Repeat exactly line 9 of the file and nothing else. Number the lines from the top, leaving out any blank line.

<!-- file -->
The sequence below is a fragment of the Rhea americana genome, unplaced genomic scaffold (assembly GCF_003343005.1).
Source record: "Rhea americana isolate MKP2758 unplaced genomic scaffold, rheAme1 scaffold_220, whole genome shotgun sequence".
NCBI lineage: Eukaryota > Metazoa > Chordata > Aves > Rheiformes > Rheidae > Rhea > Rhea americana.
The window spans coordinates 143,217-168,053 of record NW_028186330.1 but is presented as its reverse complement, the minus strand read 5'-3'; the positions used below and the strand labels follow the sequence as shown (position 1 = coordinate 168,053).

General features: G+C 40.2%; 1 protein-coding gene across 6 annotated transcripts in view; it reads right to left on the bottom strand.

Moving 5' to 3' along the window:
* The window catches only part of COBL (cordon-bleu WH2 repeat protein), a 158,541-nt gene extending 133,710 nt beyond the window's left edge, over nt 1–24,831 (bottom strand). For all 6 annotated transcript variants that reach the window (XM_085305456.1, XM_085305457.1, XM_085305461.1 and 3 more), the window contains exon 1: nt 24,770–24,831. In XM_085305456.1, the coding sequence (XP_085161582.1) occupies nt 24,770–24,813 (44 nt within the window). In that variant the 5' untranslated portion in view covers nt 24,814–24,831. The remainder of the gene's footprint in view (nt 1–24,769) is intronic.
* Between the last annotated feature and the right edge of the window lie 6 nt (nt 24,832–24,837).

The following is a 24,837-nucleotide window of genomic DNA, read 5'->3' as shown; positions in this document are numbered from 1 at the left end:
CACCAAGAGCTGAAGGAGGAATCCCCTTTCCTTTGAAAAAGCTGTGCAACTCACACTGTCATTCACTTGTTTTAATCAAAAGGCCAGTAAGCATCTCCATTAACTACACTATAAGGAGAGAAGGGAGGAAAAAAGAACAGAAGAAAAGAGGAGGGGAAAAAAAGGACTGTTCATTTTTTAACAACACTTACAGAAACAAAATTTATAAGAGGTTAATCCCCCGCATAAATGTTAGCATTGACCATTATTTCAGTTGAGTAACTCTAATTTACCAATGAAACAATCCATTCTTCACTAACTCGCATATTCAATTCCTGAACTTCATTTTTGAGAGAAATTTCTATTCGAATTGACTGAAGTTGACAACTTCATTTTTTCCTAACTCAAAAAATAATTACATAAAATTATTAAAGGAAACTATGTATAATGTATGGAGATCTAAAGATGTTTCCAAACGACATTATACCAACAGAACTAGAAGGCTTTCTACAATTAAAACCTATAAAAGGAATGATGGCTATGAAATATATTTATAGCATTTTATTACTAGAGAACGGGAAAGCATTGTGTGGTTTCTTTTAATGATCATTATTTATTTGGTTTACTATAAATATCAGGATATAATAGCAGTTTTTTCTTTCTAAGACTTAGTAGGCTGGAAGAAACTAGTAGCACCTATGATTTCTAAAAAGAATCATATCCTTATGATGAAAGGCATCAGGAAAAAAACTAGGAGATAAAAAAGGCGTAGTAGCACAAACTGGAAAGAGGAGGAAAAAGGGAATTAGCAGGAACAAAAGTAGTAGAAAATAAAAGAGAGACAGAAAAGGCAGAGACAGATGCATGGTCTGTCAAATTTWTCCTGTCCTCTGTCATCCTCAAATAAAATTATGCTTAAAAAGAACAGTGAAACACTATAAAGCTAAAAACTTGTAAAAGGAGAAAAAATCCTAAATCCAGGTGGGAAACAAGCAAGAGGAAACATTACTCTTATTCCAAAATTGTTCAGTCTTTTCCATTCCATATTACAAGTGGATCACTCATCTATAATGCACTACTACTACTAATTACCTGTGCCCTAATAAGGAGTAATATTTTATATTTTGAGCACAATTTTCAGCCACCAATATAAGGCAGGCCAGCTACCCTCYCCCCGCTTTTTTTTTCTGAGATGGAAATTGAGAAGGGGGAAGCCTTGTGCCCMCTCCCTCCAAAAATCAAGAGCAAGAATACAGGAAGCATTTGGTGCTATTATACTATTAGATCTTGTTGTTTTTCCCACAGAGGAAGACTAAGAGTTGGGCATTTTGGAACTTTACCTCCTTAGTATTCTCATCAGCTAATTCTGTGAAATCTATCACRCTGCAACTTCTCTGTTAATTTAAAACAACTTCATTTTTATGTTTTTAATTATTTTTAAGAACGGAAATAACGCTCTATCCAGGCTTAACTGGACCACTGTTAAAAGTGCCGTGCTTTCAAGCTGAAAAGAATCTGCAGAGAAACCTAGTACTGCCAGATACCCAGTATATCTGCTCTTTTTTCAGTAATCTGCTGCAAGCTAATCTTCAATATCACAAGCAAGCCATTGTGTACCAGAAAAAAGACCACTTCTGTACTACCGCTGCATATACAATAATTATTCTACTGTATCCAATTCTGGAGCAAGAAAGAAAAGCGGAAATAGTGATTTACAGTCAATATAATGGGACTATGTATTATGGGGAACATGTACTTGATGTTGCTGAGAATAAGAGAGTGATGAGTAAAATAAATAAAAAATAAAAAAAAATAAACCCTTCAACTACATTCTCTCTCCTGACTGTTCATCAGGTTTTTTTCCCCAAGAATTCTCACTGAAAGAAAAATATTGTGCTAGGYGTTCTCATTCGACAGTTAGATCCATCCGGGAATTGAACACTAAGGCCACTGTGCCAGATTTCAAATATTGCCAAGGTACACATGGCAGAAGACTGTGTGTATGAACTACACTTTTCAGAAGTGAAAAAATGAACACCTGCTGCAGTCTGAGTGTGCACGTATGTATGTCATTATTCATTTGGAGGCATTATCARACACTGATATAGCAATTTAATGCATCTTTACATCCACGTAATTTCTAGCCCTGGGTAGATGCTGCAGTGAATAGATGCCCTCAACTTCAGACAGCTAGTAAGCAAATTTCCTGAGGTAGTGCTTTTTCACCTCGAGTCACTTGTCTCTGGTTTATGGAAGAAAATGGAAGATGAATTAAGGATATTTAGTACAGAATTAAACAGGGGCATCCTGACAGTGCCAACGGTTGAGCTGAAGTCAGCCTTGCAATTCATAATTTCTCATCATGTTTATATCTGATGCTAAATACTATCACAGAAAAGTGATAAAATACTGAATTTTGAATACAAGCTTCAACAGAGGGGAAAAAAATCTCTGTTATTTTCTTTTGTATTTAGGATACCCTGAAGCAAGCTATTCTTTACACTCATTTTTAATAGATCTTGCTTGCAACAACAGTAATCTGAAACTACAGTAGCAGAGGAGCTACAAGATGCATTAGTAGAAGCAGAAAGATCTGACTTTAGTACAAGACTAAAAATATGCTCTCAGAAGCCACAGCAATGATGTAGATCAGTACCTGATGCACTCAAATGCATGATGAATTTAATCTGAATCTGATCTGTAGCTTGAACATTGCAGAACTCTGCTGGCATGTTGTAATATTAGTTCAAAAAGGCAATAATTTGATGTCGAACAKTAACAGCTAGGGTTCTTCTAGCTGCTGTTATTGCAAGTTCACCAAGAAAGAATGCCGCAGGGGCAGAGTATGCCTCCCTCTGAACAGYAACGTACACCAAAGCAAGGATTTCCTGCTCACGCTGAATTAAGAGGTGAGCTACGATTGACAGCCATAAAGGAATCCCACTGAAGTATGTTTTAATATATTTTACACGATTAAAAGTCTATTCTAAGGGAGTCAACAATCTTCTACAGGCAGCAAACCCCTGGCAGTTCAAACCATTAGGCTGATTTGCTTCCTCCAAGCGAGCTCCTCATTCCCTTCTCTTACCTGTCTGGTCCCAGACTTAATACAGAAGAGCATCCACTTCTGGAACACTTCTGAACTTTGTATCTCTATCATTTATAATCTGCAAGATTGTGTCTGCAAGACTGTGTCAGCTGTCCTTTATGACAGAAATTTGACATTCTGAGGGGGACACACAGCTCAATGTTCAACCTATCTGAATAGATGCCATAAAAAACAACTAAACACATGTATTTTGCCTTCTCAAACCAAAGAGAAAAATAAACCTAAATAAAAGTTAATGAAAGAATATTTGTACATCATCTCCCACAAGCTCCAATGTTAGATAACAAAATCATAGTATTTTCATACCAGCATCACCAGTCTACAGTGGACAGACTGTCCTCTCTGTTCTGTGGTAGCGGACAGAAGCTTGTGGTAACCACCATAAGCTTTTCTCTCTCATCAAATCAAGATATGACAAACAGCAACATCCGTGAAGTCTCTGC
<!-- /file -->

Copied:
The following is a 24,837-nucleotide window of genomic DNA, read 5'->3' as shown; positions in this document are numbered from 1 at the left end: